South Korea

1.2-5.8 (Park et al., 2004)


6.5-53 (Hall and Wild, 1994)

Western Europe

0.3-1.3 (Henry et al., 1998)

United States

18 ng/person/day (Henry et al., 1998)

aTranskei province.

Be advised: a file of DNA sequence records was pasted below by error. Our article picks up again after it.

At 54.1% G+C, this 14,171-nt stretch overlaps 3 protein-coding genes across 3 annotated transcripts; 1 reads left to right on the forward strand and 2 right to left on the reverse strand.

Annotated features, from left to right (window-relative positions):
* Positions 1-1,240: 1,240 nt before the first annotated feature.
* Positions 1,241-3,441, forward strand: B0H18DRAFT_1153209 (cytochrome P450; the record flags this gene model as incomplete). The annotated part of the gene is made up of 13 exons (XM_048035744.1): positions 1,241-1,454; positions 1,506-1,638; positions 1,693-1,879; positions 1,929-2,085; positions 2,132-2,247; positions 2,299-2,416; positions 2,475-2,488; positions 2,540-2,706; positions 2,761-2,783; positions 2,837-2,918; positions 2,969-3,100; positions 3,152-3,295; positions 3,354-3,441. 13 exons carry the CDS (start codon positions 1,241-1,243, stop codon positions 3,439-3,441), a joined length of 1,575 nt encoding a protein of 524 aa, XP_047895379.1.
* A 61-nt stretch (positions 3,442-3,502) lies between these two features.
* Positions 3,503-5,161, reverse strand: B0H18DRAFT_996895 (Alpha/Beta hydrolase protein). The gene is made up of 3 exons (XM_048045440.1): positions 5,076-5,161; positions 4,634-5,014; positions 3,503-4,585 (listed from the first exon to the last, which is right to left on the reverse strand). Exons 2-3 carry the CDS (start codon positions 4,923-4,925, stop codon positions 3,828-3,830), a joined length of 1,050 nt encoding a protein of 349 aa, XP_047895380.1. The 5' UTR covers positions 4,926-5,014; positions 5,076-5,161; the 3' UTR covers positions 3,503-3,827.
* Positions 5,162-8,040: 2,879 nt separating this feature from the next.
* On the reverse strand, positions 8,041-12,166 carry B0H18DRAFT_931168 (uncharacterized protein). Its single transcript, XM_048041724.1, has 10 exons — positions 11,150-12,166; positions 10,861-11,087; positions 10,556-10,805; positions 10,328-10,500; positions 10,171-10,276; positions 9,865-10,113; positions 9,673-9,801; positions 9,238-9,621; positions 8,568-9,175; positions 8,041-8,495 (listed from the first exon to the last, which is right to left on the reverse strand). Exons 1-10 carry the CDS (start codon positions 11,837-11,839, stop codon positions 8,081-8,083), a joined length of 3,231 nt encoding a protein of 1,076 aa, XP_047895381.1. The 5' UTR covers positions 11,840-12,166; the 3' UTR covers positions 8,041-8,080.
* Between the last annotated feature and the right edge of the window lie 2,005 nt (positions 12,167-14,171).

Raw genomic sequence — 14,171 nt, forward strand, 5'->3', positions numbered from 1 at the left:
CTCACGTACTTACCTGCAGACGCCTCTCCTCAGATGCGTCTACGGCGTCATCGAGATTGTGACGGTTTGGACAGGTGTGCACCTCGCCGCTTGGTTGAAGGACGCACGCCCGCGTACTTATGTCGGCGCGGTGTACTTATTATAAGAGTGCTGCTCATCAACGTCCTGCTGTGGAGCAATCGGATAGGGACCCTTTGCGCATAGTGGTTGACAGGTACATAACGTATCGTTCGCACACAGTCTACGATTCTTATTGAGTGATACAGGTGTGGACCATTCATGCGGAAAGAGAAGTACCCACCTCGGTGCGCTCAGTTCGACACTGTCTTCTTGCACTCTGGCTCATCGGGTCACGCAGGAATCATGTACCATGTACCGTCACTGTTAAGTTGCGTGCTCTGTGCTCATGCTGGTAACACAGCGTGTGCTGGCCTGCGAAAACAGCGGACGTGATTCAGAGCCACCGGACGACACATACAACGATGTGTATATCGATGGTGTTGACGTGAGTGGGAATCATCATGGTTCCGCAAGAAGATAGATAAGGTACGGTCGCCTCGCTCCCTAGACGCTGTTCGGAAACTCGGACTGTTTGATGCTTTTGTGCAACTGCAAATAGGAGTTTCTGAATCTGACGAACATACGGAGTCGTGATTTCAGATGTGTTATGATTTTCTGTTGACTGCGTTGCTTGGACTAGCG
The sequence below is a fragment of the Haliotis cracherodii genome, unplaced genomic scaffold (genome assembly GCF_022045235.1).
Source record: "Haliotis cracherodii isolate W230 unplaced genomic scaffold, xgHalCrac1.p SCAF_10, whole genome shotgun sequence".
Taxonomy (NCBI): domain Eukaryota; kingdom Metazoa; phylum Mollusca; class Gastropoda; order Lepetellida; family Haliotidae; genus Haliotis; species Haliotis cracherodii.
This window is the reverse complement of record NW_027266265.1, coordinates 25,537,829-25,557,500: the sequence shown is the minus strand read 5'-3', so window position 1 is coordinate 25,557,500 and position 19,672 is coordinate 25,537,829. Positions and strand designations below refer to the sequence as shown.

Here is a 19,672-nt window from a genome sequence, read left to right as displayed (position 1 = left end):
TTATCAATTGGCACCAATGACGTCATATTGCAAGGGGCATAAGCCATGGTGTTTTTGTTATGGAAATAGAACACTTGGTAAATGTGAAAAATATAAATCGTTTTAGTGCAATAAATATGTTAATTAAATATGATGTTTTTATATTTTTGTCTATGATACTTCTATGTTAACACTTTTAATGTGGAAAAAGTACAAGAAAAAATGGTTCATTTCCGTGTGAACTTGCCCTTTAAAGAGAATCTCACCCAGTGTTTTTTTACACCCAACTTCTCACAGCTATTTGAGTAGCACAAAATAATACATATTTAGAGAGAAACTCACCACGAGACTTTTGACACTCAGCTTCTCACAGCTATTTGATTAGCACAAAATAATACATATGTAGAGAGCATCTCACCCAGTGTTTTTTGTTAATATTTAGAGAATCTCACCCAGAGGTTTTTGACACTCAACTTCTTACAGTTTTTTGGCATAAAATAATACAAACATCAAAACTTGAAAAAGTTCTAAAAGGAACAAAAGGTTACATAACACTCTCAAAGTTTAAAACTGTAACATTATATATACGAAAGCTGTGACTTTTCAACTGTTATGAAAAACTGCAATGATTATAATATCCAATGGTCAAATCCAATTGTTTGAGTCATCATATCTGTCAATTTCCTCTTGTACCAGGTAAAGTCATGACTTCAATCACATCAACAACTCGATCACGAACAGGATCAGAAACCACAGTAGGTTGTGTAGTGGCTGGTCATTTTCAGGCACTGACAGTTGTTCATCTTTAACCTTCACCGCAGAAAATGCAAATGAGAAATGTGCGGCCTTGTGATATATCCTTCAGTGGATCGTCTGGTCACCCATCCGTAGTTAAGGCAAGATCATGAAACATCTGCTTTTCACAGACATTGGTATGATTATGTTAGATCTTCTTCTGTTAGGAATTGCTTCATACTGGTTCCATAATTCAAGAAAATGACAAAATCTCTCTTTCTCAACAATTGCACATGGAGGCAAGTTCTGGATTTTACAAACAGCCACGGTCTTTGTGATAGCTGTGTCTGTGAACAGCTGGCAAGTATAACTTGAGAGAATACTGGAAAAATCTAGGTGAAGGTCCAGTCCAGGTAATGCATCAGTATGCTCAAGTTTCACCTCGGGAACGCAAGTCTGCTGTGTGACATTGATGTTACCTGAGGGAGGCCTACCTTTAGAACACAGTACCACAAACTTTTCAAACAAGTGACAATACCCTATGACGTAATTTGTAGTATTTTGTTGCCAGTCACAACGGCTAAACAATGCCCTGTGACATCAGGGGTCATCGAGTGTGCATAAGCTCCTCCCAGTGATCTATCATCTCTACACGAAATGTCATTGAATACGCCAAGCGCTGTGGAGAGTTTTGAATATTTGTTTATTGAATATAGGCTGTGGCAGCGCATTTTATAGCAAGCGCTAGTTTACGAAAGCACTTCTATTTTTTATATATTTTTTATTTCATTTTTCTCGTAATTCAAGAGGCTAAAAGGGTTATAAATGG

role of aflatoxin in these risk factors. Jolly et al. (Chapter 5) observed decreased cellular immunity in the most aflatoxin exposed half of the naturally exposed population in Ghana. The two most important risk factors; underweight (14.9% of DALYS) and risky sexual behavior and HIV (10.2% of DALYS) are correlated with aflatoxin exposure. The underweight status of children in West Africa has been related to their historic aflatoxin exposure as measured by AF-albumin adduct and interventions to decrease the exposure have been able to reverse this situation (Gong et al., 2002, Chapter 6). In the case of HIV the connection remains statistical. Based on data in Table 1 and the data for HIV in those countries (UNAIDS, 2004) the relationship between aflatoxin exposure and HIV is statistically significant (p < 0.057). The statistical relationship is supported by mechanistic linkages (Williams et al, 2006).

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